Most people are in for a surprise when they receive a 1099-C, never realizing that canceled debt is often treated just like any other dollar of ordinary income. Creditors record canceled debts on a form 1099-C, which is then sent to the debtor and the IRS.
Some common triggers for receiving a 1099-C include forgiven loan balances (like a canceled credit card debt), a home foreclosure or short sale (which results in the sale of a home at a price below your mortgage amount), or if you simply haven't paid a debt in the last three years and the lender hasn't tried to collect in the past year.
While most canceled debts are taxable, a lender is only required to send you a 1099-C if it forgives more than $600 in debt in a single tax year.
Understanding your 1099-C
Below is an example form 1099-C obtained from the IRS website. It shouldn't look meaningfully different from a 1099-C you receive, with the exception that this one is obviously blank.
To get a better understanding of why you're receiving a 1099-C, you may want to look at box 6, where you'll find the "identifiable event code." There should be a letter here, "A" through "I", which are explained in detail by the IRS on page 3 of publication 4681. Condensed explanations from the IRS are as follows:
A -- Bankruptcy.
B -- Other judicial debt relief.
C -- Statute of limitations or expiration of deficiency period.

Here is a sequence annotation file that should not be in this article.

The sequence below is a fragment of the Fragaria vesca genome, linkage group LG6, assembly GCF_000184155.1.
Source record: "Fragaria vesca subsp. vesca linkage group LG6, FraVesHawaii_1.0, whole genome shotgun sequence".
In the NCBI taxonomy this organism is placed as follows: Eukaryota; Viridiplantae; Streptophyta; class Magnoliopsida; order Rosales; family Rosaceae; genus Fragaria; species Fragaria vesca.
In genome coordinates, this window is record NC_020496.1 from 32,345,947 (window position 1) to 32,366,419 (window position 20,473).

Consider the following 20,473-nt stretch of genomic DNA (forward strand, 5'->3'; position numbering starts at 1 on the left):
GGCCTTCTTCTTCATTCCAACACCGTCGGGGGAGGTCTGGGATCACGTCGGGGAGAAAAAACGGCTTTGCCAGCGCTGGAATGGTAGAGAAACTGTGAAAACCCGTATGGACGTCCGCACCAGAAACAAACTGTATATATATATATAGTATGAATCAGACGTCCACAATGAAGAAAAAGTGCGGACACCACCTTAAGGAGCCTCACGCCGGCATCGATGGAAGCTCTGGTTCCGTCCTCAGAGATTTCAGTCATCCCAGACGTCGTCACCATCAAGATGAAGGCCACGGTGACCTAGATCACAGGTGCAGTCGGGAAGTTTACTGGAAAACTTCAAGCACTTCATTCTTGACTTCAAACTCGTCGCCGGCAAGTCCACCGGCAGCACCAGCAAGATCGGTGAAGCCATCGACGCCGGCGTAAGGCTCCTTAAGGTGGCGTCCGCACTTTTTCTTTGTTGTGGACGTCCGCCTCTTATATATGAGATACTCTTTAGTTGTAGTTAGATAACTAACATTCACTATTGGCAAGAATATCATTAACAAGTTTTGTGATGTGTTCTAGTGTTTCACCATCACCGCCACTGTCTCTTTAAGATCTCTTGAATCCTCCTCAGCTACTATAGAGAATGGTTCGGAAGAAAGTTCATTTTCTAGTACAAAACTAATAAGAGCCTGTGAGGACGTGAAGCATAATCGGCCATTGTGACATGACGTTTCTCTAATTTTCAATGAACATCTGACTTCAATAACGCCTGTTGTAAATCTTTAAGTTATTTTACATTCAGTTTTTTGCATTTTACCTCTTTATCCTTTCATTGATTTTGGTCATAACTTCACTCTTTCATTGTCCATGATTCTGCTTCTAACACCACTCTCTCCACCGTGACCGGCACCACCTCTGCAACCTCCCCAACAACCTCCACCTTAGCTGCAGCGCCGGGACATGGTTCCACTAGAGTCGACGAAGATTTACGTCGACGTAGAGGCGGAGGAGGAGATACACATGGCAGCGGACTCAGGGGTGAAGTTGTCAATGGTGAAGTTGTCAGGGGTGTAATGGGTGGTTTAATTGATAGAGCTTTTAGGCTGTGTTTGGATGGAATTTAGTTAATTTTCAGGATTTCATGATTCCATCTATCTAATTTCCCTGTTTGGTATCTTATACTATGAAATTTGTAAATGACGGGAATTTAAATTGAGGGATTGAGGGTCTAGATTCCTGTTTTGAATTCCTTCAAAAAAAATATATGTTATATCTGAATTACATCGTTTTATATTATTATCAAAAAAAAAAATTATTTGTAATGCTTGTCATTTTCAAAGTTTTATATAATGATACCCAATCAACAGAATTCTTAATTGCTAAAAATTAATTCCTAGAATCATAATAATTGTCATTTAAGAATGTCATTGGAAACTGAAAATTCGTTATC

D -- Foreclosure election.
E -- Debt relief from probate or similar proceeding.
F -- By agreement.
G -- Decision or policy to discontinue collection.
H -- Expiration of nonpayment testing period.
I -- Other actual discharge before identifiable event.
What a 1099-C means -- and what it doesn't
Importantly, the fact you received a form 1099-C does not necessarily mean that you are no longer on the hook to pay your debt. Creditors have to consider a debt forgiven if you haven't paid in three years and they haven't made meaningful attempts to collect in the last year (Code H). It's quite possible to receive a 1099-C only to receive notices for collection immediately after. It may be in your best interest to speak to your creditors to see if your debt has actually been canceled.
In addition, not all forgiven debt is reported as income. Debt discharged in bankruptcy is not treated as income. Under certain circumstances where a borrower is deemed to be insolvent, some or all of your debt may not not be reportable as income. Likewise, some student loan debt may not be considered income when forgiven. Publication 4861 provides a worksheet to determine insolvency, in addition to describing which student loan debts can be forgiven without any tax implications.
Since the financial crisis, some forgiven mortgage debts have also been excluded as income. Unfortunately, the exclusion has recently been approved for only one year at a time -- it was extended to the 2014 tax year by a December 2013 vote by Congress -- and whether it will extend into 2015 remains a question mark. Two pieces of legislation -- H.R. 1002 and S. 608 -- are currently circulating in Congress, leaving the mortgage exclusion up in the air for tax years 2015 and beyond. If history is any guide, Congress will save this decision for a year-end vote, making it an important piece of legislation to watch if you expect to have canceled mortgage debt in 2015.
Finally, as if it weren't bad enough that canceled debt might saddle you with a big tax bill, you'll have to file a 1040 or 1040NR form if you have canceled debt to report. The shorter 1040A and 1040EZ forms, unfortunately, do not have the proper lines to report it.
The Motley Fool has a disclosure policy.